The Google I/O 2014 is fast approaching, and we’ve been keeping a close watch on what people are expecting at this years conference. Whether you are attending the event or not, the official I/O app is your co-pilot to navigate through the conference.
Google have certainly come a very long way, they are much more than the online search giant that they used to be! They’ve got their hands in a number of businesses including; social networking, mobile, wearables, and most recently self-driving cars.
The theme at this years I/O is, “design, develop, and distribute.”
We’re going to take a brief look into a some of the things we’re likely to see at the I/O, and then move on to some thoughts from our Head of Mobile Matthew – was an iOS user, left and went to Android, following Apple’s WWDC, it looks like he’s going back to iOS.
Expectations For Google’s I/O 2014
So it’s 9 months after KitKat was released, and with the shockingly low install rate of 14% we’re hopeful that Lollipop will create more of a buzz for Android users, leading to higher install rates. This is supposed to be a significant new update to the mobile OS. Why? Because it is expected to be the first major integration of the Android and Chrome operating systems.
Based on previous OS updates, it seems that the timing is right. Android updates happen every five to eight months – Ice Cream Sandwich was released eight months after Honeycomb, and Jelly Bean 4.1 was released eight months after ICS. Between Jelly Bean 4.2, 4.3 and KitKat 4.4 the average was five months.
As we’ve seen before, Google like to introduce to Android updates with new hardware. If Google want to continue to compete with Apple’s redesigned 9.7 inch iPad Air, then they’re going to need to release a new tablet.
It is unlikely that this will be produced by Samsung though, as they are set to do their own thing by releasing an updated Galaxy Tab.
This year amongst all of the rumours, and focus on smartwatches we are expecting to see smart watches powered by Google’s Android Wear platform at the conference.
The extremely fashionable Motorola circular Moto 360 is due for its first appearing on stage at Google I/O. It’s expected the feature a wireless charging, and a price tag of around $249 (approx £146, AU$265).
Fitness has become a substantial market, and at WWDC Apple released their plans for HealthKit. It would only seem right for Google to be on par with Apple, and launch something in this space too.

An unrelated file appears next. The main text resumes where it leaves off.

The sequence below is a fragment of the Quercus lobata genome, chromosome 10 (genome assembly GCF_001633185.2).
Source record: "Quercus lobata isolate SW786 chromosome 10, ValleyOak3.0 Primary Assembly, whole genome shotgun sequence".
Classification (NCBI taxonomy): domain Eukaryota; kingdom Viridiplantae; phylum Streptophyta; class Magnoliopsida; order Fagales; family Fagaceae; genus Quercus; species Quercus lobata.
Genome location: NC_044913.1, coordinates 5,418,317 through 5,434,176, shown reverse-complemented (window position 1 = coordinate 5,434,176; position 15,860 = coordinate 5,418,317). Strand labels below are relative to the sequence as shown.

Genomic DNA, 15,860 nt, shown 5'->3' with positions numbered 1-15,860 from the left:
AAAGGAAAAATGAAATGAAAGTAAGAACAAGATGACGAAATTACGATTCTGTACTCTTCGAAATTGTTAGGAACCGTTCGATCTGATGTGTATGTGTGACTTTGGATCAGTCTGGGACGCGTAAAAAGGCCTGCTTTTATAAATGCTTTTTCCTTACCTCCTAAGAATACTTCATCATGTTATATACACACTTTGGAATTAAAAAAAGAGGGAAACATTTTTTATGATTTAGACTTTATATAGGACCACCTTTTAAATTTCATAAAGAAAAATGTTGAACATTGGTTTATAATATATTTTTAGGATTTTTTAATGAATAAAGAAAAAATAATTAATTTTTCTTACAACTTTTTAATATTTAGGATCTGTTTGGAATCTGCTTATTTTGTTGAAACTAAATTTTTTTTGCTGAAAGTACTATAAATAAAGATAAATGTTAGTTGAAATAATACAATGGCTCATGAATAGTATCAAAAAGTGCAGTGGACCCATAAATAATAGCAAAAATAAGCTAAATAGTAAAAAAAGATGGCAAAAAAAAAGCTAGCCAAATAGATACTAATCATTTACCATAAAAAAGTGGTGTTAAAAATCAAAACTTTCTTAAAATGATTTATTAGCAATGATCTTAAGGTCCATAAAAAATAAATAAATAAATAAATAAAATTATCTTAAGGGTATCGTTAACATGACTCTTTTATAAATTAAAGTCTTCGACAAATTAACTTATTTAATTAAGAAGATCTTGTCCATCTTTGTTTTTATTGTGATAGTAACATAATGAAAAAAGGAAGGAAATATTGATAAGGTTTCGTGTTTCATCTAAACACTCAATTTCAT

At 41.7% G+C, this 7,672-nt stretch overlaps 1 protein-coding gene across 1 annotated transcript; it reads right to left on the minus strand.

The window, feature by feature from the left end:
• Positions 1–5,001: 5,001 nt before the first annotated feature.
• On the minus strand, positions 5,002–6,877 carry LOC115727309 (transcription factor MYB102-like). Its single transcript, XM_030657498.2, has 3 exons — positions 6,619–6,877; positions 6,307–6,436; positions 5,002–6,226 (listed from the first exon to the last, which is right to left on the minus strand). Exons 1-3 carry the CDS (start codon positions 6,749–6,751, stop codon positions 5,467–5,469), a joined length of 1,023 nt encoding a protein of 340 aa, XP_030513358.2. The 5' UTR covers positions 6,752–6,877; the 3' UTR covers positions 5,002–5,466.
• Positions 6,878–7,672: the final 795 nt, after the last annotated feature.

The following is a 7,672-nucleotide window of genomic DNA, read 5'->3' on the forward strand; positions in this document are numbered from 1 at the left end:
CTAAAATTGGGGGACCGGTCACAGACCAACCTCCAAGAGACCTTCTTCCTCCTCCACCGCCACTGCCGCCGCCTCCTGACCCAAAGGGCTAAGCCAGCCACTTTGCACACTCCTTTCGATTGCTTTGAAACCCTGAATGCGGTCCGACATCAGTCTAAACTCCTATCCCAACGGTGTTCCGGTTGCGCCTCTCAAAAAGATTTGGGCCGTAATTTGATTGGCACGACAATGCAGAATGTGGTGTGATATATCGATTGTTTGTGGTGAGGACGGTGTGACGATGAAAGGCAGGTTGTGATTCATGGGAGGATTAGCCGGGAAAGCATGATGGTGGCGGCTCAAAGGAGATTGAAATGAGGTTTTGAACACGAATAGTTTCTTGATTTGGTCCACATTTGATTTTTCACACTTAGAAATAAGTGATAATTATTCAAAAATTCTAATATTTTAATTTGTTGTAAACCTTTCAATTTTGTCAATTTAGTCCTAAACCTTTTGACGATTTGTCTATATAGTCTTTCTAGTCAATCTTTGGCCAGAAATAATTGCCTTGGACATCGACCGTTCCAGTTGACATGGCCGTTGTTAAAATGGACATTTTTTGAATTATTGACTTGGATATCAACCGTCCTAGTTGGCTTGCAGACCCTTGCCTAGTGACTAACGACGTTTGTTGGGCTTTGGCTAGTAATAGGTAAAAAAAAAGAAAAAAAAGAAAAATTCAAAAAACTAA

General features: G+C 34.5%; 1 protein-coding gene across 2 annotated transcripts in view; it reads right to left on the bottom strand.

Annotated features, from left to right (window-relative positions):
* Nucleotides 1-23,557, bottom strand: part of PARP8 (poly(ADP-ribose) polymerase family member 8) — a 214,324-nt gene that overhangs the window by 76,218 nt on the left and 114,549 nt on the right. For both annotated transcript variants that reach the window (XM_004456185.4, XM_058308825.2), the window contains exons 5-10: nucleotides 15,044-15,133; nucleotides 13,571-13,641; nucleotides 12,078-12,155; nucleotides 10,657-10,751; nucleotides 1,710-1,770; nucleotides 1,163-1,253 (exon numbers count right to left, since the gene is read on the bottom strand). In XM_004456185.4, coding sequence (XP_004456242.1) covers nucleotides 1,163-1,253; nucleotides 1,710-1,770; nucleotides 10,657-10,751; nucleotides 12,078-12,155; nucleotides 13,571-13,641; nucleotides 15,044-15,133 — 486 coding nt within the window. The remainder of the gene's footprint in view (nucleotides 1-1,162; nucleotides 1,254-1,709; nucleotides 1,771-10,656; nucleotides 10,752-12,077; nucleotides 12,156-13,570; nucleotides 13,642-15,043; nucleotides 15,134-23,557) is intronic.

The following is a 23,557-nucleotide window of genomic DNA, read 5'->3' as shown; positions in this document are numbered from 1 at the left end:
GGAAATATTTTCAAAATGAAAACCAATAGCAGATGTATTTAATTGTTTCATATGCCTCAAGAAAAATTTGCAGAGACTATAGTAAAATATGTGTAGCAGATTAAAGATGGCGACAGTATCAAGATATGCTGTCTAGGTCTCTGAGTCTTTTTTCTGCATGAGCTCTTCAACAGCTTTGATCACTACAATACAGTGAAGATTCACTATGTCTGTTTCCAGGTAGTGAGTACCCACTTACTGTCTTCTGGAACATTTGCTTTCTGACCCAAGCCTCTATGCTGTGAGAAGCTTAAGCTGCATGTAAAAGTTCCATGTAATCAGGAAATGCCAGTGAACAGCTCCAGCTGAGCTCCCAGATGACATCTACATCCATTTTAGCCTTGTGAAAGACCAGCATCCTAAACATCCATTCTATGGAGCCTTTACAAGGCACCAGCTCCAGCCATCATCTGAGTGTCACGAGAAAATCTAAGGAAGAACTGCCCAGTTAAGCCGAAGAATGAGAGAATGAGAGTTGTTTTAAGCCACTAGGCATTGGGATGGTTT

According to Forbes, Google Fit will “collect and aggregate data from popular fitness trackers and health-related apps.”, the platform will offer developers an open API.
It’s not just Apple and Google focusing on the health and fitness space Samsung announced their platform too, the Samsung Architecture for Mutlimodal Interactions (SAMI).
So, as mentioned above, from iOS to Android, and soon to be iOS again… Matthew discusses his experience with Android, and compares with iOS.
I’ve used an Android device as my personal phone for the past 18 months. What started as an experiment to really experience what Android had to offer, quickly turned me into someone extolling the benefits of a more open Operating System.
Being an iOS and Android developer gives me a great opportunity to really understand both systems. Whilst an Android 4.0+ app provides a nice looking user interface it requires a lot more work to bring the user experience up to the level of a comparable iOS app. At least a user experience which works as designed for all the different device characteristics that you will find in the top 10 best selling services of the moment.
Straight forward things, such as having an app bigger than 50MB or providing in-app purchases ask require more work than they do on iOS. Even just adding a map to your app requires more hoops to be jumped through.
What I would like from Google I/O 2014 is a rationalisation of what a developer has to do on order to put together an app. You shouldn’t be required to write significantly more code than you do on iOS.
With WWDC Apple announced the successor to Objective-C. Google should announce support for most of what makes Java 8 more concise readable and functional than Java 6/7.
Apple raised their game significantly earlier this month – can Google do the same?